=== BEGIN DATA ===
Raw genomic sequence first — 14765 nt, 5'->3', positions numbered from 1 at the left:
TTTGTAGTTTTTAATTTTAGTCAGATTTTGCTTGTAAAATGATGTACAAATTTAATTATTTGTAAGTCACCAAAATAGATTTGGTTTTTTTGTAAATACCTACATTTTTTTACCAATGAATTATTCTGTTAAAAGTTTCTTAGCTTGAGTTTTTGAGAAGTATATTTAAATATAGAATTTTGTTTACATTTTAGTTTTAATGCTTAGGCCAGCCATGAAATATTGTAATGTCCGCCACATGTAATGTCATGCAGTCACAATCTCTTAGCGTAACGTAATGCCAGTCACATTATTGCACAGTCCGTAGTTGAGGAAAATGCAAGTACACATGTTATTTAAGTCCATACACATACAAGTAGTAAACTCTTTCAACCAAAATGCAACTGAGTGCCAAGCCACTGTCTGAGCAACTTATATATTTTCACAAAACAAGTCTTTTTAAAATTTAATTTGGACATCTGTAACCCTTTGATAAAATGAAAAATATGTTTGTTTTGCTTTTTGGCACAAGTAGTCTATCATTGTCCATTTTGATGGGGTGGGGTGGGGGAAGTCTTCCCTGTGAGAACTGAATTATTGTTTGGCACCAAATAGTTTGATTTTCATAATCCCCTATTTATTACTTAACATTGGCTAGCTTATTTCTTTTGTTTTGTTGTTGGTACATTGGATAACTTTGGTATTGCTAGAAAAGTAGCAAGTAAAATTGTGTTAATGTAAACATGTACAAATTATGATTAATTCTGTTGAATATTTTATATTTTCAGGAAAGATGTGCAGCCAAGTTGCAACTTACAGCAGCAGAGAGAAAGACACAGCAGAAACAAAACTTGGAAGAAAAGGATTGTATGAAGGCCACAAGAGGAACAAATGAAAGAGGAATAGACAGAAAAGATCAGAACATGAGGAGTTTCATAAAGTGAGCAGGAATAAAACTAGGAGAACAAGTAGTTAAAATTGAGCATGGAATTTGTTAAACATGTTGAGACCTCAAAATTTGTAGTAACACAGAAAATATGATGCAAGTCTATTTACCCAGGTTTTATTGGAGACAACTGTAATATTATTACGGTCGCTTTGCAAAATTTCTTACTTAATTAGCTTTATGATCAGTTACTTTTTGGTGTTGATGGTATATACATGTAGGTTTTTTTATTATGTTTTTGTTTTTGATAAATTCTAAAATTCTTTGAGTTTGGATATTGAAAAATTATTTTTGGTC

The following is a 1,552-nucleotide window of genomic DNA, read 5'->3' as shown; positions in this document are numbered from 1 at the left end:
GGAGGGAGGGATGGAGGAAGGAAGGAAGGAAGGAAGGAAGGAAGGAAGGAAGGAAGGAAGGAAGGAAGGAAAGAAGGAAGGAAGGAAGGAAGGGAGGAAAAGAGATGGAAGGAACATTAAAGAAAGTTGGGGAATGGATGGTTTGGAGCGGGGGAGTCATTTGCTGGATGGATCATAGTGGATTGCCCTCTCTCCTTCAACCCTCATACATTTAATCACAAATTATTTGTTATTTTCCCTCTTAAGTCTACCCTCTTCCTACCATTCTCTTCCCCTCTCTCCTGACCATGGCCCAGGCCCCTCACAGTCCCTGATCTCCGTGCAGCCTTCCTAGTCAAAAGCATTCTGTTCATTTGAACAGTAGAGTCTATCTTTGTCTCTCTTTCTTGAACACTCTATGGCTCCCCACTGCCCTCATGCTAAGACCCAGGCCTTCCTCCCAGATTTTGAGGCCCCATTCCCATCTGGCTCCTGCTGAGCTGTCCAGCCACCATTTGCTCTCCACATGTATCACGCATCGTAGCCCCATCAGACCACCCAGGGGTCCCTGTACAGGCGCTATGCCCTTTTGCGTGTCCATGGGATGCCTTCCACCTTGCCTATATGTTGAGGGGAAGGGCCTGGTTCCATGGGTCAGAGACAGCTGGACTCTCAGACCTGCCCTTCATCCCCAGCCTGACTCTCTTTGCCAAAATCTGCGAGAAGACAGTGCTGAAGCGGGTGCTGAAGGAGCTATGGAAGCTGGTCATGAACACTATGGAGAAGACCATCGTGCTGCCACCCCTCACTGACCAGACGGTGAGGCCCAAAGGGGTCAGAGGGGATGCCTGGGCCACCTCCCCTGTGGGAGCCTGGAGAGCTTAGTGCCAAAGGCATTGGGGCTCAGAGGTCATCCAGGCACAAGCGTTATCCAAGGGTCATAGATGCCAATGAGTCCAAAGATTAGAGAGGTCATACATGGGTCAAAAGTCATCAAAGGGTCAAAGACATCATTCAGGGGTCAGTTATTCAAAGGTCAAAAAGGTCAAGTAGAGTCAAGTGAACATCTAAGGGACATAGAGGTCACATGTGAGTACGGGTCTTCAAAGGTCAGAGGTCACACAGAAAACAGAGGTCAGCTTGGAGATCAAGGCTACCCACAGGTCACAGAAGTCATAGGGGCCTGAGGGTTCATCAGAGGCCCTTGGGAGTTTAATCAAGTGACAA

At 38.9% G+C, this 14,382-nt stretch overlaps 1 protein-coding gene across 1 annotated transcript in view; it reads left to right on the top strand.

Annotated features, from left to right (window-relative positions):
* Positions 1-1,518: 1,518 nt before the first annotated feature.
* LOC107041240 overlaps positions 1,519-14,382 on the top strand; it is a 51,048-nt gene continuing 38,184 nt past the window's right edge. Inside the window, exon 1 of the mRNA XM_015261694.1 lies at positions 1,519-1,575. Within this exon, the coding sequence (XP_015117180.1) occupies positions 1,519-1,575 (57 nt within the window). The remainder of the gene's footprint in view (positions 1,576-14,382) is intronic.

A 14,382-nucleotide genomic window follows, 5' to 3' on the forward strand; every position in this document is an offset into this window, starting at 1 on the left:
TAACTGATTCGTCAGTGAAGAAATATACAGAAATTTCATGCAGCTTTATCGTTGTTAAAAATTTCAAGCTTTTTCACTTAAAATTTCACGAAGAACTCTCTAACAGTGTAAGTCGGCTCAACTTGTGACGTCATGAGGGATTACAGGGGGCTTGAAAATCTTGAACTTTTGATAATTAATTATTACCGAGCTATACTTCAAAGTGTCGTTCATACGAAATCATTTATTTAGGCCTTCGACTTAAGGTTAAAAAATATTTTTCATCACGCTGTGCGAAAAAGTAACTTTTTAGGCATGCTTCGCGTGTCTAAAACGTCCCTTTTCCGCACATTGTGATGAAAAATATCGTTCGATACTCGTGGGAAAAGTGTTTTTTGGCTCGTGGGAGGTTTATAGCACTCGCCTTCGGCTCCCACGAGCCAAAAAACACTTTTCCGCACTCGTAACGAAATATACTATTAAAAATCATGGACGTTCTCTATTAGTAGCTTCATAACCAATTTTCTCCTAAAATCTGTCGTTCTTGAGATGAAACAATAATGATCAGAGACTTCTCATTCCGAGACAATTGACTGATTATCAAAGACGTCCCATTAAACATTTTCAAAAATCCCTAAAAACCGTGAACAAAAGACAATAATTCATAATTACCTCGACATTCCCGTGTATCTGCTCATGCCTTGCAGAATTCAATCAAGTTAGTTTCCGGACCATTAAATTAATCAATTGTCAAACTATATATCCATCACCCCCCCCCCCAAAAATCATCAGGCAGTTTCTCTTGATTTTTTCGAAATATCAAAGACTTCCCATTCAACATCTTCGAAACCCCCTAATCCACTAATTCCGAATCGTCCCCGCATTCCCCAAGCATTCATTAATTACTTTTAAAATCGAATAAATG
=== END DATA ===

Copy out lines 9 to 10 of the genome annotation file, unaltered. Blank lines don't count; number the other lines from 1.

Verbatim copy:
A 14,382-nucleotide genomic window follows, 5' to 3' on the forward strand; every position in this document is an offset into this window, starting at 1 on the left:
TAACTGATTCGTCAGTGAAGAAATATACAGAAATTTCATGCAGCTTTATCGTTGTTAAAAATTTCAAGCTTTTTCACTTAAAATTTCACGAAGAACTCTCTAACAGTGTAAGTCGGCTCAACTTGTGACGTCATGAGGGATTACAGGGGGCTTGAAAATCTTGAACTTTTGATAATTAATTATTACCGAGCTATACTTCAAAGTGTCGTTCATACGAAATCATTTATTTAGGCCTTCGACTTAAGGTTAAAAAATATTTTTCATCACGCTGTGCGAAAAAGTAACTTTTTAGGCATGCTTCGCGTGTCTAAAACGTCCCTTTTCCGCACATTGTGATGAAAAATATCGTTCGATACTCGTGGGAAAAGTGTTTTTTGGCTCGTGGGAGGTTTATAGCACTCGCCTTCGGCTCCCACGAGCCAAAAAACACTTTTCCGCACTCGTAACGAAATATACTATTAAAAATCATGGACGTTCTCTATTAGTAGCTTCATAACCAATTTTCTCCTAAAATCTGTCGTTCTTGAGATGAAACAATAATGATCAGAGACTTCTCATTCCGAGACAATTGACTGATTATCAAAGACGTCCCATTAAACATTTTCAAAAATCCCTAAAAACCGTGAACAAAAGACAATAATTCATAATTACCTCGACATTCCCGTGTATCTGCTCATGCCTTGCAGAATTCAATCAAGTTAGTTTCCGGACCATTAAATTAATCAATTGTCAAACTATATATCCATCACCCCCCCCCCCAAAAATCATCAGGCAGTTTCTCTTGATTTTTTCGAAATATCAAAGACTTCCCATTCAACATCTTCGAAACCCCCTAATCCACTAATTCCGAATCGTCCCCGCATTCCCCAAGCATTCATTAATTACTTTTAAAATCGAATAAATG